Kerry Cooks Brings a Diverse Recruiting Background to LSU – CalBearsMaven

When LSU Head Coach Brian Kelly began building his coaching staff, a familiar name was Kerry Cooks. He’s worked with Coach Kelly for six years during two separate stints with the Fighting Irish, as well as gaining valuable experience at other important college programs during his playing and coaching career.
The Arlington (Texas) Nimitz product signed with and played for Iowa (1994-1997) and was drafted by the Minnesota Vikings in the 1998 NFL Draft. After a short NFL career (1998; 2000-2001), as well as playing in the XFL (2001), Cooks went into coaching soon thereafter.
He started at his high school alma mater, Nimitz (2003), and continued up the ladder into the college ranks at Kansas State (2003) later that same year as a graduate assistant. His next move was to Western Illinois (2004) where Coach Cooks earned his first coaching position as a defensive backs and special teams coach. From there, he’s left a wide footprint for coaching, as well as recruiting.
Coach Cooks spent time recruiting for Minnesota (2005), Wisconsin (2006-2009), Notre Dame (2010-2014; 2020-2021), Oklahoma (2015-2018) and Texas Tech (2019).
For a closer look at the actual hiring of Cooks, LSU Country has an excellent introductory article to read and digest his overall background:
LSU Officially Announces Kerry Cooks to Defensive Staff
As for recruiting, there are several points to note here. First off, this is someone that’s very personable. Anyone that met Coach Cooks will likely tell another person that he’s down to earth, easy going, and hard not to like. As for geography, all those different stops at college programs will help the Tigers along the recruiting trail, as will his background in Dallas, Texas.
Arlington is a city just 20 miles west of downtown Dallas. It’s a part of one of the nation’s best high school football areas. Coach Cooks lived there, played there for Nimitz and he’s recruited there for the better part of 20 years.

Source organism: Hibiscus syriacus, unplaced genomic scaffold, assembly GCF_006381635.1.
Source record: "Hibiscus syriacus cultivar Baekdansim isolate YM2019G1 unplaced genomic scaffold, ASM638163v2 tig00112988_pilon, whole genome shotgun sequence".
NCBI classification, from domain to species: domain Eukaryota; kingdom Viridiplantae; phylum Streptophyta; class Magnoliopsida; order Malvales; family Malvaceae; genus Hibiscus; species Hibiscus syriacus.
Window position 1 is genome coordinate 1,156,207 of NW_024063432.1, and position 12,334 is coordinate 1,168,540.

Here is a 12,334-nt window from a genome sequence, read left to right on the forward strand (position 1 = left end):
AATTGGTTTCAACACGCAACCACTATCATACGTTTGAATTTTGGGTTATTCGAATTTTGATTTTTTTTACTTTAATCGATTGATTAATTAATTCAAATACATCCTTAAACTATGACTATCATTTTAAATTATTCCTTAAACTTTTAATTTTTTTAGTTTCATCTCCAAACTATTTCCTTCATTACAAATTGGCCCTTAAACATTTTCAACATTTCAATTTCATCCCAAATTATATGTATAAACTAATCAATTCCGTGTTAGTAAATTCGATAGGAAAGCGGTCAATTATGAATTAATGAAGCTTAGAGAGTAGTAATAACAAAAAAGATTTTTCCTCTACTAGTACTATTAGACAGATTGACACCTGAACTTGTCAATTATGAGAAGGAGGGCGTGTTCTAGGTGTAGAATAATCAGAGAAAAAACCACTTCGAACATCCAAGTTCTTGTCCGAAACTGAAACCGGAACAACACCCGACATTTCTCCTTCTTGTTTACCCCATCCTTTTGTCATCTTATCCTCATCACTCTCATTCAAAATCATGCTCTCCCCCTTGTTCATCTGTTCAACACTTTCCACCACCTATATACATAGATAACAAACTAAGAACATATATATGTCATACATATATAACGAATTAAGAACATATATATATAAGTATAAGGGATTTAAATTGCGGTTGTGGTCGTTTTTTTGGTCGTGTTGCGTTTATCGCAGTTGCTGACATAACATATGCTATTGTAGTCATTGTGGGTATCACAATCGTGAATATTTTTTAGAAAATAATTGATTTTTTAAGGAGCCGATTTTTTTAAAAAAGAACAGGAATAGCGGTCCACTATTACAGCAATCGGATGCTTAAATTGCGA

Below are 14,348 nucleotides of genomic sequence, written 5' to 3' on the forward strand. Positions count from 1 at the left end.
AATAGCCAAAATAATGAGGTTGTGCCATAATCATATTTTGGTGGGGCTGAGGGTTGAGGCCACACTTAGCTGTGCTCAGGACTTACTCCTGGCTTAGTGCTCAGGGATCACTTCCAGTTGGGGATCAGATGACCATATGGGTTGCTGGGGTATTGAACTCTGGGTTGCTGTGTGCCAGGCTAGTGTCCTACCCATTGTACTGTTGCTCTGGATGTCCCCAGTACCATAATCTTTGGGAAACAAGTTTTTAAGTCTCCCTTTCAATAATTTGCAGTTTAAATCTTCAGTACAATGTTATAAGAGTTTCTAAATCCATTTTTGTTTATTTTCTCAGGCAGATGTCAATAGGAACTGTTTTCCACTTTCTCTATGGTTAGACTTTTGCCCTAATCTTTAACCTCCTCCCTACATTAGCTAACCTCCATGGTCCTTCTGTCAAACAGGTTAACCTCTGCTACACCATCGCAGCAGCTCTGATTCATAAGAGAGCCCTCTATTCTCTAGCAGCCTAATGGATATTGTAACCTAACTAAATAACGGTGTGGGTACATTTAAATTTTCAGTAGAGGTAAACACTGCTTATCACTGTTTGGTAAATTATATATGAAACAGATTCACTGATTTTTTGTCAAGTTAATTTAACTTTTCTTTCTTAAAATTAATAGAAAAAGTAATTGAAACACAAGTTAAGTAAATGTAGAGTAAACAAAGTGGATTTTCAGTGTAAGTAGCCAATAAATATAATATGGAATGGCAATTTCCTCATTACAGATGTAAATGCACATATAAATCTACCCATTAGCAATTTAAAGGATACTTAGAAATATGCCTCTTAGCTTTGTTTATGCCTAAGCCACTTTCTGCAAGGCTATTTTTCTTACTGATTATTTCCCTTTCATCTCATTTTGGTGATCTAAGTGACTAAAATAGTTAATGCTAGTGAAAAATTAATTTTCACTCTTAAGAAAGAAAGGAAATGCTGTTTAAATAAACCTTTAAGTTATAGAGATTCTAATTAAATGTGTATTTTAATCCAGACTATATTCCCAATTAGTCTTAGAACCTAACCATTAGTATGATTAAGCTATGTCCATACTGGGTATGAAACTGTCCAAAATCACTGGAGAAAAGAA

He’s all but assured to be assigned Dallas as his primary recruiting territory. LSU signed one Dallas area player in 2018, two in 2019, one in 2020, and one in 2021.
The Tigers do not currently hold a commitment from a Texas prospect for 2022, and LSU fans can bet their bottom dollar that will change with Coach Cooks on the LSU staff for the class of 2023, if not even the class of 2022.
As clarification, there are two National Signing Days. The first will be Dec. 15, this Wednesday. The second will be Feb. 2, 2022, the first Wednesday of that month. There’s plenty of time for Coach Cooks to lure a player to Baton Rouge from the Dallas-Fort Worth metroplex and sign with LSU.
To that end, here are some other key components of Coach Cooks’ experience along the recruiting trail.
Having spent time at Kansas State, West Illinois, Minnesota, Wisconsin and Notre Dame, he’s going to know the Midwest well. LSU is not suddenly going to bring in five prospects from Chicago, but landing one elite Midwest prospect to supplement Louisiana and Dixie talent in general will be welcomed.
That’s certainly an obtainable goal for any given recruiting class. He’s also spent time visiting prospects across the country while recruiting for Notre Dame, a program that’s always recruited nationally. From California to Virginia, Coach Cooks has been a part of numerous in-home visits with top-notch football recruits.
There’s also another category to consider, and it might be the most valuable as LSU has spread its recruiting efforts far beyond Louisiana and the surrounding states adjacent to Louisiana during the past decade.
Coach Cooks understands the evaluation process and versatility quite well. Case in point, in 2012 Notre Dame signed KeiVarae Russell from Everett (Wash.) Mariner. He was planning to play running back for the Irish, but ended up being a cornerback due to an untimely injury at cornerback to a veteran Notre Dame player.
Coach Cooks, as well as Kelly, understood Russell’s overall value included playing multiple positions. In fact, cornerback was a position that was vetted for Russell just like running back while he was being recruited by the Irish.
Russell quickly took over the starting cornerback position in South Bend and helped Notre Dame to an undefeated regular season.
Finding and oftentimes directly coaching these versatile athletes is something that Coach Cooks has done at each of his stops. It will be a valuable asset for his new venture with the LSU Football program.
Overall, Coach Cooks has the experience of recruiting in some critical areas like Dallas, as well as being well versed in states across the country. He’s going to be a true asset to LSU’s recruiting efforts.


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